Baker's strongest takeaway is reminding us that we never know what is in the heads of those around us.  That we can even communicate with each other all the while not knowing what is in others hearts is worth recognizing and appreciating.  And to assume we know is to often be made a fool of when we underestimate people's capacity to face pain, rejection, life and keep moving forward regardless.  Time moves only in one direction and to quote Tom Stoppard, "we must stir our way onward."

Gold gives the actors ample room to make these characters breathe.  Matthew Maher looks like Hamlet after being struck with a poisoned sword when Rose and Avery make plans to hang out, without him.  We know Sam pines for Rose even though it has never been spoken of.  Though Rose's the dolorous blow may be with words, Maher's reaction is no less than that of a man whose is bleeding even if we cannot see the wound.  Later, Sam has a Gatsby-like moment where he confesses his crush--explains himself and his overwhelming "love." His feelings are so epic and painful, he cannot even face Rose in this confession.  It's a beautifully staged moment.  Making use of the rake in the movie theater and allowing the audience to stare directly into Sam's eyes as he experiences this moment.  But there is a twist here--Rose is no Daisy and she knows she's Sam's green light.

Important to Baker's work is that this "confrontation" is far from the end of this "story" and as in life, big speeches are not met with a curtain and a swelling score.  In the words of a singing vampire, "Life isn't bliss, life is just this, it's living....You have to go on living."  (Spike in Buffy the Vampire Slayer, Once More With Feeling--which by the way does end in a curtain and swelling score). And so they do.

Rose too has her suffering. Reaching out to connect with Avery her advances are not met in kind and Krause sulks and despairs without words.  This silent breakdown is a challenging feat and Krause makes great use of body language to convey Rose's disappointments.  Avery is meant to be a bit of a cipher and I struggled with Moten's performance.  He's meant to be emotionally distant but I wished in his performance he would have managed to have broken his walls occasionally and let emotion creep out when things escalated.  Unfortunately I found even at those moments, Moten was still too remote.   

With confidence and delicacy, Annie Baker's play The Flick creates vivid characters, their quotidian lives, and reminds us that the unexplored moments in life, the every day in between moments of living are rich and worth paying attention to. Patience is a virtue and the patient audience is rewarded here in kind.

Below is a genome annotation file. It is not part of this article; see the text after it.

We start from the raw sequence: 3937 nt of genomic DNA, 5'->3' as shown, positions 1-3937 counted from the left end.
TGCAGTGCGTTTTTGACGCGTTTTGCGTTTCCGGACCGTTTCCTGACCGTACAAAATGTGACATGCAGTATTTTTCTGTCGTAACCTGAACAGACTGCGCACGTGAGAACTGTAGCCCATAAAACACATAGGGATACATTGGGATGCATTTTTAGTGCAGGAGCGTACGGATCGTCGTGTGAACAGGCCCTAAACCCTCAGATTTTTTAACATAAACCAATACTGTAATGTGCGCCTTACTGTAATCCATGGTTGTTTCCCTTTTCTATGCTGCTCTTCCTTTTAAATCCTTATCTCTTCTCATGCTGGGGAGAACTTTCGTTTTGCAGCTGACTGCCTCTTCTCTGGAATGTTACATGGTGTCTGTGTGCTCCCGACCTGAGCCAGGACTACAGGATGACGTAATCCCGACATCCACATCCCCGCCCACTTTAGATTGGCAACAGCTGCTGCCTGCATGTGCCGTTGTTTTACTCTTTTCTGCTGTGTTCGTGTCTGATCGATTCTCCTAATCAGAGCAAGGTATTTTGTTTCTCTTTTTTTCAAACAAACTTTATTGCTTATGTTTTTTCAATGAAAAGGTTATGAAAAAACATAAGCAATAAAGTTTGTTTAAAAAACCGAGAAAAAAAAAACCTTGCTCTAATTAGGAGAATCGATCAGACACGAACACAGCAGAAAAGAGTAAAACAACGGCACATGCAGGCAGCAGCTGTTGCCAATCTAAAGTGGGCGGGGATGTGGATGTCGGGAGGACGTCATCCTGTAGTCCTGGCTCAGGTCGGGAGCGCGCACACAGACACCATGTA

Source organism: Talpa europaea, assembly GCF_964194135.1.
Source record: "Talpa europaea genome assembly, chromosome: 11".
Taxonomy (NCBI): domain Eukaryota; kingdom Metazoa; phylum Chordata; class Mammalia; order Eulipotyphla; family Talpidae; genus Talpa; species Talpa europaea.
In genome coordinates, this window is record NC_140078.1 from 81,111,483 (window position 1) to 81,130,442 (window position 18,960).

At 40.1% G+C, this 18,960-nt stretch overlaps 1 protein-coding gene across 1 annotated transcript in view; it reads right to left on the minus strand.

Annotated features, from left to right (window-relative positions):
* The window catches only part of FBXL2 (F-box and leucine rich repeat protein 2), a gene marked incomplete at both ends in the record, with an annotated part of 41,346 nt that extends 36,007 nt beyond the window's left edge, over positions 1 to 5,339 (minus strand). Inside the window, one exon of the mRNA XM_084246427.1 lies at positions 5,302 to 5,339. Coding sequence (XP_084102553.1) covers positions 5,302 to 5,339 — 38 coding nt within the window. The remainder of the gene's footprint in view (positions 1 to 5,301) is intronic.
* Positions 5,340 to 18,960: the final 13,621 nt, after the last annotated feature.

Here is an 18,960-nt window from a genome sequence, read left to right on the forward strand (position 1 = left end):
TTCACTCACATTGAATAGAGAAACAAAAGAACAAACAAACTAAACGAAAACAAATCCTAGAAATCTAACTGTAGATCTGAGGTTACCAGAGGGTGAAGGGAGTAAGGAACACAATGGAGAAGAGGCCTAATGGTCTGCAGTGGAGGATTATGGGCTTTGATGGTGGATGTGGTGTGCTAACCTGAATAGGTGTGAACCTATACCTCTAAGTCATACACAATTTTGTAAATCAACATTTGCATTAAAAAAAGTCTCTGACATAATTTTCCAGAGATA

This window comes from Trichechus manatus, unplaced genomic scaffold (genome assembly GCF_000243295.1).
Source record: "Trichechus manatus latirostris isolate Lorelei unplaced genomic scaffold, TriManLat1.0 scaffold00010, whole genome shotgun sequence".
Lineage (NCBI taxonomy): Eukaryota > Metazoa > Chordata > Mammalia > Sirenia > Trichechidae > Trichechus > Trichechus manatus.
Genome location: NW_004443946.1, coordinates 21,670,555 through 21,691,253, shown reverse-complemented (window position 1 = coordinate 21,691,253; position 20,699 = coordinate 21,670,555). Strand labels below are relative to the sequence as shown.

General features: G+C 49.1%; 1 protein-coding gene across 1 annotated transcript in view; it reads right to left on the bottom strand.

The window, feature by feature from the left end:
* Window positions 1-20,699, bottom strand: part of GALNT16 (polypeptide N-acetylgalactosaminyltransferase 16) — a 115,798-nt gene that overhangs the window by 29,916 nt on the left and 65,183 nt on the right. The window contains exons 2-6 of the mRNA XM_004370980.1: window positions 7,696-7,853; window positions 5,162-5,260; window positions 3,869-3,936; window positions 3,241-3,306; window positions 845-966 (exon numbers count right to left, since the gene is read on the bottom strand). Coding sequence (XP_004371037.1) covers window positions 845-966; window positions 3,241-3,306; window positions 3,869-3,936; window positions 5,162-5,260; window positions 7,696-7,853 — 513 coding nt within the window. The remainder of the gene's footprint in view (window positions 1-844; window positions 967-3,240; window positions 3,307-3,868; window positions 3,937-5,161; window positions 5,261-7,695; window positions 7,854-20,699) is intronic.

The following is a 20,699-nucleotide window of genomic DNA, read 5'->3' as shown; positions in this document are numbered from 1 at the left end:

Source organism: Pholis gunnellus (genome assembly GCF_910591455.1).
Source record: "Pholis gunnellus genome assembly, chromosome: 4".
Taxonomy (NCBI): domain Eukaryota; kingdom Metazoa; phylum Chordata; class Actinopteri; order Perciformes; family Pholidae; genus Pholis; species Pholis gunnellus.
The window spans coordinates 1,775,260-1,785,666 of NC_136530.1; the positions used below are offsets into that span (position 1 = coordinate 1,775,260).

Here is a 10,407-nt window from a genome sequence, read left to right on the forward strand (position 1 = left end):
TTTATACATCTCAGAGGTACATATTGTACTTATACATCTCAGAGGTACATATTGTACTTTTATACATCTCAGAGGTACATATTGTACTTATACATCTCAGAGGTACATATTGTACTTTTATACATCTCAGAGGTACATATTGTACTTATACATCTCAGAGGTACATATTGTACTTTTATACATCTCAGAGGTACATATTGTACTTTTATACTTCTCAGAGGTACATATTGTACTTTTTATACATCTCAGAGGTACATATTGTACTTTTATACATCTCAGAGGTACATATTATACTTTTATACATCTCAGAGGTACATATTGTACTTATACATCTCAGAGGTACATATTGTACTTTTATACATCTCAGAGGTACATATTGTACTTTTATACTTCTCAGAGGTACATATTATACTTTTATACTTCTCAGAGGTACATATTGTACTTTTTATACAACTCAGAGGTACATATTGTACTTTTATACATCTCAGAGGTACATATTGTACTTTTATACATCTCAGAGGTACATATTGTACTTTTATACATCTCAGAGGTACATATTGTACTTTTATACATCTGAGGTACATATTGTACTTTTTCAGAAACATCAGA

2 comments:

  1. Couldn't disagree more with your assessment of Aaron Clifton Moten's performance. His reserved body language and speech throughout the play made for an amazing contrast during his "monologue" in the second act. It was a brilliant set-up by Baker and Moten.

    -Carmine T.

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  2. I liked The Flick a lot. I really enjoyed spending time with these characters.

    Having heard mixed reviews, I was prepared to leave at intermission but after the 1 hour and 40 minute first act, I wanted to stay with them. I was never bored, I didn't have any problem staying engaged. I didn't find the pauses or quiet moments at all difficult to handle. And I was in the front row.

    I especially loved Aaron Clifton Moten's film geek. It's so refreshing to see a young black male who's not a walking stereotype. He made him so endearing. I'm assuming his character's distance comes from being a black kid in a white town and all of the internal defense mechanisms that he's built up.

    My only problem is that for a 3-hour play I felt like it should have a little more gravitas and I was expecting a stronger ending.

    While I didn't mind the length I do feel it started too late. It was after 8 and didn't finish until after 11. It's cold, people have to walk to the subway. They should start all evening performances at 7:30 or even 7.